Suicides Surpasses fatalities from Car Accidents in America


tay
#1
Suicide rates among middle-aged Americans have risen sharply in the past decade, prompting concern that a generation of baby boomers who have faced years of economic worry.


More people now die of suicide than in car accidents, according to the Centers for Disease Control and Prevention, which published the findings in Friday’s issue of its Morbidity and Mortality Weekly Report. In 2010 there were 33,687 deaths from motor vehicle crashes and 38,364 suicides.

Suicide has typically been viewed as a problem of teenagers and the elderly, and the surge in suicide rates among middle-aged Americans is surprising.

The rise in suicides may also stem from the economic downturn over the past decade. Historically, suicide rates rise during times of financial stress and economic setbacks. “The increase does coincide with a decrease in financial standing for a lot of families over the same time period,” Dr. Arias said.



more

http://www.nytimes.com/2013/05/03/health/suicide-rate-rises-sharply-in-us.html?_r=1&
 
Cliffy
Free Thinker
+4
#2  Top Rated Post
Not surprising at all. How many lost their pensions and their homes in the crash of 2008? But its OK because CEOs got 6 figure bonuses for pulling off that stunt.
 
Tecumsehsbones
+2
#3
This is excellent news about the sharp reduction in traffic deaths over the past couple of decades.
 
EagleSmack
+2
#4
Air bags, crackdown on drunk driving, and safe driving. Nice.

Quote: Originally Posted by CliffyView Post

Not surprising at all. How many lost their pensions and their homes in the crash of 2008? But its OK because CEOs got 6 figure bonuses for pulling off that stunt.


And good driving habits!
 
petros
+2
#5
Haooray for safer vehicles!
 
taxslave
No Party Affiliation
#6
Consider suicide as cuing the herd.
 
petros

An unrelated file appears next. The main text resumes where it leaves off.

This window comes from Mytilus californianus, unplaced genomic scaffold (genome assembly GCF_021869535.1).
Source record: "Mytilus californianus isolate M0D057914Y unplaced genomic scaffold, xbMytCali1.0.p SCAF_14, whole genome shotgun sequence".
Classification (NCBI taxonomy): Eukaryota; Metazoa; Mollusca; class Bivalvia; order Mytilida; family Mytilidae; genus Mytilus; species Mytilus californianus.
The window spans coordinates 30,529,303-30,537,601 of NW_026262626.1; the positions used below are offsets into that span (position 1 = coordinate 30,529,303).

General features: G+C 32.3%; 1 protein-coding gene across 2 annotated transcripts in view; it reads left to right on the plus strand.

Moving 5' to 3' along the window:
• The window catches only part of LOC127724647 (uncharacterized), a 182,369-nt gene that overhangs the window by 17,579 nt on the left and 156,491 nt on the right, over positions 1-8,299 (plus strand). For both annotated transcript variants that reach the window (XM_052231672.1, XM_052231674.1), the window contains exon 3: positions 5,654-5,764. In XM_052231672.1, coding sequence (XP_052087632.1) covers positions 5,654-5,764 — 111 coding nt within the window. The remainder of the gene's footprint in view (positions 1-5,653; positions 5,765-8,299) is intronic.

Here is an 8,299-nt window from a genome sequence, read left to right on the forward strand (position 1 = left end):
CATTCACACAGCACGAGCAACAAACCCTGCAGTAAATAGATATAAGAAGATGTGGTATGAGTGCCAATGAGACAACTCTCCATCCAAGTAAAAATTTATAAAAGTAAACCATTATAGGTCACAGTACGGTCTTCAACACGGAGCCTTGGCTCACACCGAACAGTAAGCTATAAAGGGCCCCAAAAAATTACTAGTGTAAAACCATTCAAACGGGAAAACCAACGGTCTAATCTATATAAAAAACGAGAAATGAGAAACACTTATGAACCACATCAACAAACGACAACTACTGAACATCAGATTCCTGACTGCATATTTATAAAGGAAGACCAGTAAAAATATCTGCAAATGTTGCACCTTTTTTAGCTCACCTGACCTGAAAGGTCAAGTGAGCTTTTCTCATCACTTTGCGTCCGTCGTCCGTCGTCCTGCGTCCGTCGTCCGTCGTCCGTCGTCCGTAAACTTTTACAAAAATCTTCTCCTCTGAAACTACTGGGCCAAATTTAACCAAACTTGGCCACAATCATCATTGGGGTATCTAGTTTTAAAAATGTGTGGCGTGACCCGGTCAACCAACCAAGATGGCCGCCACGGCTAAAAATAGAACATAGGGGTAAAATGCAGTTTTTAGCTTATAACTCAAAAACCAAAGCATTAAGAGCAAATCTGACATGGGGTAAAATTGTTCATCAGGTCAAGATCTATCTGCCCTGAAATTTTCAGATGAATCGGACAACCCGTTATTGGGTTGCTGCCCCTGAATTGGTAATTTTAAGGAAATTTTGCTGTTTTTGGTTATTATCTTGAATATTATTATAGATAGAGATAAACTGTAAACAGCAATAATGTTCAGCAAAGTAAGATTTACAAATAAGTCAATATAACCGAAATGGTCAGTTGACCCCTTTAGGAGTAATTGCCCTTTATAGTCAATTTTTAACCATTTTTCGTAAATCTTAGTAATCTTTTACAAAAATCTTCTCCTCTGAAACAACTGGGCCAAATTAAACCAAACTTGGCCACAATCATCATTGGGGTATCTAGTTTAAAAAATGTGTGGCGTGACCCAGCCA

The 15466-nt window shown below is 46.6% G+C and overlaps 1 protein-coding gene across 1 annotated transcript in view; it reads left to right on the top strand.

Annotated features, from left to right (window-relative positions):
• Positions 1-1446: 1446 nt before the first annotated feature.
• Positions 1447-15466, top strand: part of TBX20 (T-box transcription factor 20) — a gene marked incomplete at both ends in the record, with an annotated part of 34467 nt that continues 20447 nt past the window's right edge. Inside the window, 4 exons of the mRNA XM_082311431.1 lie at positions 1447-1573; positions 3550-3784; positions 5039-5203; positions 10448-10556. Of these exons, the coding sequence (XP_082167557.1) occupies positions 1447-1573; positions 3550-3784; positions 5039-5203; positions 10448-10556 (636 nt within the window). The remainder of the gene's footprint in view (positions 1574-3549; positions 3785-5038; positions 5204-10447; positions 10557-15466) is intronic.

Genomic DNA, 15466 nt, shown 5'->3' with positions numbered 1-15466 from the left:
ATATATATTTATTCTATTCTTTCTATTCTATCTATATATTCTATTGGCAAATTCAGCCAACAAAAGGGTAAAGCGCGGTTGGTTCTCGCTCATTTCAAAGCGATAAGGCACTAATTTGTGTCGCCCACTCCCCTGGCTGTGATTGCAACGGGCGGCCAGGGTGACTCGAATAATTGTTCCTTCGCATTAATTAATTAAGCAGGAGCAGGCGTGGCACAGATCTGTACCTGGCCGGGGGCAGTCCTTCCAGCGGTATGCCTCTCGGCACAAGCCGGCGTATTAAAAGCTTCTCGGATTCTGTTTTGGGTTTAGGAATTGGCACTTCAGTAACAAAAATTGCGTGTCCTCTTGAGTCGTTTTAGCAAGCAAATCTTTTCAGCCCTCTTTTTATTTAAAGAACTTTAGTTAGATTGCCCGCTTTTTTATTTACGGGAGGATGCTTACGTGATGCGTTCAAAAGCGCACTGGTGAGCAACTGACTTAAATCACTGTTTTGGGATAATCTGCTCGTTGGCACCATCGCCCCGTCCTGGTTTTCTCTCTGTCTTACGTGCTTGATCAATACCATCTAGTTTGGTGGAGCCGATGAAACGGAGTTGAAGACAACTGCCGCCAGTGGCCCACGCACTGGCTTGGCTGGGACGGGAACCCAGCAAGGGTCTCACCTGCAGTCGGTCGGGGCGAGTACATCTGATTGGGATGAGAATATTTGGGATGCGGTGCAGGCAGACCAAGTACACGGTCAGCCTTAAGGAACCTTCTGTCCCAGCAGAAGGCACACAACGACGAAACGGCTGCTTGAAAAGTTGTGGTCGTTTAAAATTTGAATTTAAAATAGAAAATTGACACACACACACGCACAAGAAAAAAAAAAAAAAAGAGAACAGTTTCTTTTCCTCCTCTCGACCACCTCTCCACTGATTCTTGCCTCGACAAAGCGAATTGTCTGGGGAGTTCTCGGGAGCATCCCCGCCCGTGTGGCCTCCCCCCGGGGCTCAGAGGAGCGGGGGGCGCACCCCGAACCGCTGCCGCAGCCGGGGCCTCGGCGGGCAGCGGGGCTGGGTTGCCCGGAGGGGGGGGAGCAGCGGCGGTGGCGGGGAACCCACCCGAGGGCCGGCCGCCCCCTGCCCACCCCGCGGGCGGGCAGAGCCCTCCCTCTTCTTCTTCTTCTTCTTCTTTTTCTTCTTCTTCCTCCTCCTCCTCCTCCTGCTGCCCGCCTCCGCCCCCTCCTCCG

+1
#7
Quote: Originally Posted by taxslaveView Post

Consider suicide as cuing the herd.

Same goes for dementia. Old people are supposed to wander off and die.
 
taxslave
No Party Affiliation
+1
#8
Quote: Originally Posted by petrosView Post

Same goes for dementia. Old people are supposed to wander off and die.

That is a fact. Unfortunately we have somehow come to believe that everyone has to live forever despite the cost.
 
petros
+1
#9
I agree, nature has it's routines.
 
MHz
#10
Quote: Originally Posted by TecumsehsbonesView Post

This is excellent news about the sharp reduction in traffic deaths over the past couple of decades.

You are not calculating in the suicides via crashing their cars. (or the two gunshots to the back of the head that is often used)
I suspect the suicide rates will skyrocket once the 'rich' start losing their wealth. I wonder if bridges or tall buildings will be the most popular way the rich will use to bite the dust?
 
WLDB
No Party Affiliation
#11
Quote: Originally Posted by TecumsehsbonesView Post

This is excellent news about the sharp reduction in traffic deaths over the past couple of decades.

That is the positive way to look at it. I am wondering if suicides have gone up, traffic deaths gone down or a bit of both.

Statistically suicide is pretty unusual in middle aged people. Sure, it happens but its usually the young or very old who go that route.
 
MHz
#12
List of motor vehicle deaths in U.S. by year - Wikipedia, the free encyclopedia

Probably fewer people can afford to drive considering the 20% unemployment rate in America.
 
WLDB
No Party Affiliation
+1
#13
Quote: Originally Posted by MHzView Post

You are not calculating in the suicides via crashing their cars.

Thats another thing I wondered about. I knew a fellow who tried to do it that way. He survived but barely. Considering the shape he is in now he would have been better off not surviving.

Quote: Originally Posted by taxslaveView Post

That is a fact. Unfortunately we have somehow come to believe that everyone has to live forever despite the cost.